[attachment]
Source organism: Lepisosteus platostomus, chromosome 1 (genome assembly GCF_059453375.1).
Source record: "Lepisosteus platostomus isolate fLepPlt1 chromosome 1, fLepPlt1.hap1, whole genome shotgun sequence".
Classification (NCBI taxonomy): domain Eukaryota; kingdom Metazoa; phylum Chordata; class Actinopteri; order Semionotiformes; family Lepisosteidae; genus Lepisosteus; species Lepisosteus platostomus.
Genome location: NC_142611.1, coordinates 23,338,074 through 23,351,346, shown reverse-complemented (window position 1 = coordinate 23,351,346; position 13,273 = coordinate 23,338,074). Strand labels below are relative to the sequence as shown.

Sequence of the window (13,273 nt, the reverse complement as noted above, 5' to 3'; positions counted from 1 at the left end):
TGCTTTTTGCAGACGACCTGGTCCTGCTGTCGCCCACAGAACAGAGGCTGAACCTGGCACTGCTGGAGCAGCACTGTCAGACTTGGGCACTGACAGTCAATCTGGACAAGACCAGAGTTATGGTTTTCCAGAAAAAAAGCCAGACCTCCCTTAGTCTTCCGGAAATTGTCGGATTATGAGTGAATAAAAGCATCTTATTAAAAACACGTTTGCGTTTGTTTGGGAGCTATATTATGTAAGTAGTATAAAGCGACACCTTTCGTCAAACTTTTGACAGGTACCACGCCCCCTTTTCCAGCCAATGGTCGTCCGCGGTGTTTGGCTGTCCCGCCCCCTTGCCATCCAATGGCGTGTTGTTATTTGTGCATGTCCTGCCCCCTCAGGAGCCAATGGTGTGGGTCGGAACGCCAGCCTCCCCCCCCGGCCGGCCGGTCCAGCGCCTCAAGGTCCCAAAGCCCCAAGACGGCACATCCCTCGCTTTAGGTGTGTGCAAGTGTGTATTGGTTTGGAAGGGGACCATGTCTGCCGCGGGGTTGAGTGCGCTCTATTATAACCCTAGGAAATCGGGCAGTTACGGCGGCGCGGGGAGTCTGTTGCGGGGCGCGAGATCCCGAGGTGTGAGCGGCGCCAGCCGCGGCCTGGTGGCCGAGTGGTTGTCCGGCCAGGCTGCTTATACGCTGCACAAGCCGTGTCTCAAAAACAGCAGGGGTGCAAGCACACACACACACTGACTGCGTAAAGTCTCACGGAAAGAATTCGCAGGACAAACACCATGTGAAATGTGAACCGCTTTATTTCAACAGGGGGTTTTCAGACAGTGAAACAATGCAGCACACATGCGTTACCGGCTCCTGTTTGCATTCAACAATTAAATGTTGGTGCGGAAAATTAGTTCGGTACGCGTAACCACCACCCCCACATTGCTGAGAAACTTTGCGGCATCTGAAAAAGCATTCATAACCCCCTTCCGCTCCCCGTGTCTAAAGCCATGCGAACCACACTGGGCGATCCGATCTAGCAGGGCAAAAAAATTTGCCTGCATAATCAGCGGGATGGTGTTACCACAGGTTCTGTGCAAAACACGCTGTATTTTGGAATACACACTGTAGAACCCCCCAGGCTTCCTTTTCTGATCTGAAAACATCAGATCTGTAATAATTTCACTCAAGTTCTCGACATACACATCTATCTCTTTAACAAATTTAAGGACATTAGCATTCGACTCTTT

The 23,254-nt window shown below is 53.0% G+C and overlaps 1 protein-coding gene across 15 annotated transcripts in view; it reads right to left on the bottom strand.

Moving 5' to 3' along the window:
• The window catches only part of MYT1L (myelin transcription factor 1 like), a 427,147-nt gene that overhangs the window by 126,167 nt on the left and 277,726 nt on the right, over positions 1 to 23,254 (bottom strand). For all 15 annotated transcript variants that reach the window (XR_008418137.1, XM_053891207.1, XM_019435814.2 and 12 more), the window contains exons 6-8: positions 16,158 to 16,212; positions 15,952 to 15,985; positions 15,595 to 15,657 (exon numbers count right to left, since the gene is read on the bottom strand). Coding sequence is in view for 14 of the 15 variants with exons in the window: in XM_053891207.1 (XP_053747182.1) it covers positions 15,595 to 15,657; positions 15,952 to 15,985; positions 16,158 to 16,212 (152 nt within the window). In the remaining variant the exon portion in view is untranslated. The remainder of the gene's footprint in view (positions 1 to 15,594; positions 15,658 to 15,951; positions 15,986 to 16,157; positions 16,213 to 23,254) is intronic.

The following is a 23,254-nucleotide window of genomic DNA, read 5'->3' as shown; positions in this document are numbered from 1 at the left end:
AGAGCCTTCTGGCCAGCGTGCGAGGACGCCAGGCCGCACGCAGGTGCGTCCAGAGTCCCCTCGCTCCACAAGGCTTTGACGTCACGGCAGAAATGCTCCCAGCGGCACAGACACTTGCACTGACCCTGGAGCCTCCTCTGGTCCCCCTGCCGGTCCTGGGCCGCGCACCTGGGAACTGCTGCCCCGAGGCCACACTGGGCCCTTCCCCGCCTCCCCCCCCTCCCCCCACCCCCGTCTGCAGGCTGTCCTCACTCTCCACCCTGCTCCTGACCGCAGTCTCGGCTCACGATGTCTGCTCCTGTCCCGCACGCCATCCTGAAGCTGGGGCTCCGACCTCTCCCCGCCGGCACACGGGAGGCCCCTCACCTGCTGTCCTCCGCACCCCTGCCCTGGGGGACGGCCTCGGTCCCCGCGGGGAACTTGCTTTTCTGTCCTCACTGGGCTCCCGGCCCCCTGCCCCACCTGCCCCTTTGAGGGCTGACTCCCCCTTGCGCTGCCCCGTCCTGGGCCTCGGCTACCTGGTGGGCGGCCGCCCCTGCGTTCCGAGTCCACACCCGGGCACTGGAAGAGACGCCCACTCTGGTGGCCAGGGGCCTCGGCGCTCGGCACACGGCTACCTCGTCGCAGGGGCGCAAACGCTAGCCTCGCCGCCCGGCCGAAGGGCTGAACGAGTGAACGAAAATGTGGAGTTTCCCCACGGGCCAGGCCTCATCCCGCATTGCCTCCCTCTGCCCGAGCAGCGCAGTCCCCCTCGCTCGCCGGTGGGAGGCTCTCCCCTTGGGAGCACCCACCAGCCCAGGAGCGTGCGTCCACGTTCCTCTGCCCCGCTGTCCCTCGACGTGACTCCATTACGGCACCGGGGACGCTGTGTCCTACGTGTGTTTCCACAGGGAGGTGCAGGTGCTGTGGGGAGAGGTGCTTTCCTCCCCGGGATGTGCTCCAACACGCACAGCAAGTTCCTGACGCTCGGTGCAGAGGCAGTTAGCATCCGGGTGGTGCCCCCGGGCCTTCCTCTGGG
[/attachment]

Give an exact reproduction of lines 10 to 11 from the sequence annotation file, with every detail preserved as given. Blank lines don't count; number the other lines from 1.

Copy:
The following is a 23,254-nucleotide window of genomic DNA, read 5'->3' as shown; positions in this document are numbered from 1 at the left end:
AGAGCCTTCTGGCCAGCGTGCGAGGACGCCAGGCCGCACGCAGGTGCGTCCAGAGTCCCCTCGCTCCACAAGGCTTTGACGTCACGGCAGAAATGCTCCCAGCGGCACAGACACTTGCACTGACCCTGGAGCCTCCTCTGGTCCCCCTGCCGGTCCTGGGCCGCGCACCTGGGAACTGCTGCCCCGAGGCCACACTGGGCCCTTCCCCGCCTCCCCCCCCTCCCCCCACCCCCGTCTGCAGGCTGTCCTCACTCTCCACCCTGCTCCTGACCGCAGTCTCGGCTCACGATGTCTGCTCCTGTCCCGCACGCCATCCTGAAGCTGGGGCTCCGACCTCTCCCCGCCGGCACACGGGAGGCCCCTCACCTGCTGTCCTCCGCACCCCTGCCCTGGGGGACGGCCTCGGTCCCCGCGGGGAACTTGCTTTTCTGTCCTCACTGGGCTCCCGGCCCCCTGCCCCACCTGCCCCTTTGAGGGCTGACTCCCCCTTGCGCTGCCCCGTCCTGGGCCTCGGCTACCTGGTGGGCGGCCGCCCCTGCGTTCCGAGTCCACACCCGGGCACTGGAAGAGACGCCCACTCTGGTGGCCAGGGGCCTCGGCGCTCGGCACACGGCTACCTCGTCGCAGGGGCGCAAACGCTAGCCTCGCCGCCCGGCCGAAGGGCTGAACGAGTGAACGAAAATGTGGAGTTTCCCCACGGGCCAGGCCTCATCCCGCATTGCCTCCCTCTGCCCGAGCAGCGCAGTCCCCCTCGCTCGCCGGTGGGAGGCTCTCCCCTTGGGAGCACCCACCAGCCCAGGAGCGTGCGTCCACGTTCCTCTGCCCCGCTGTCCCTCGACGTGACTCCATTACGGCACCGGGGACGCTGTGTCCTACGTGTGTTTCCACAGGGAGGTGCAGGTGCTGTGGGGAGAGGTGCTTTCCTCCCCGGGATGTGCTCCAACACGCACAGCAAGTTCCTGACGCTCGGTGCAGAGGCAGTTAGCATCCGGGTGGTGCCCCCGGGCCTTCCTCTGGG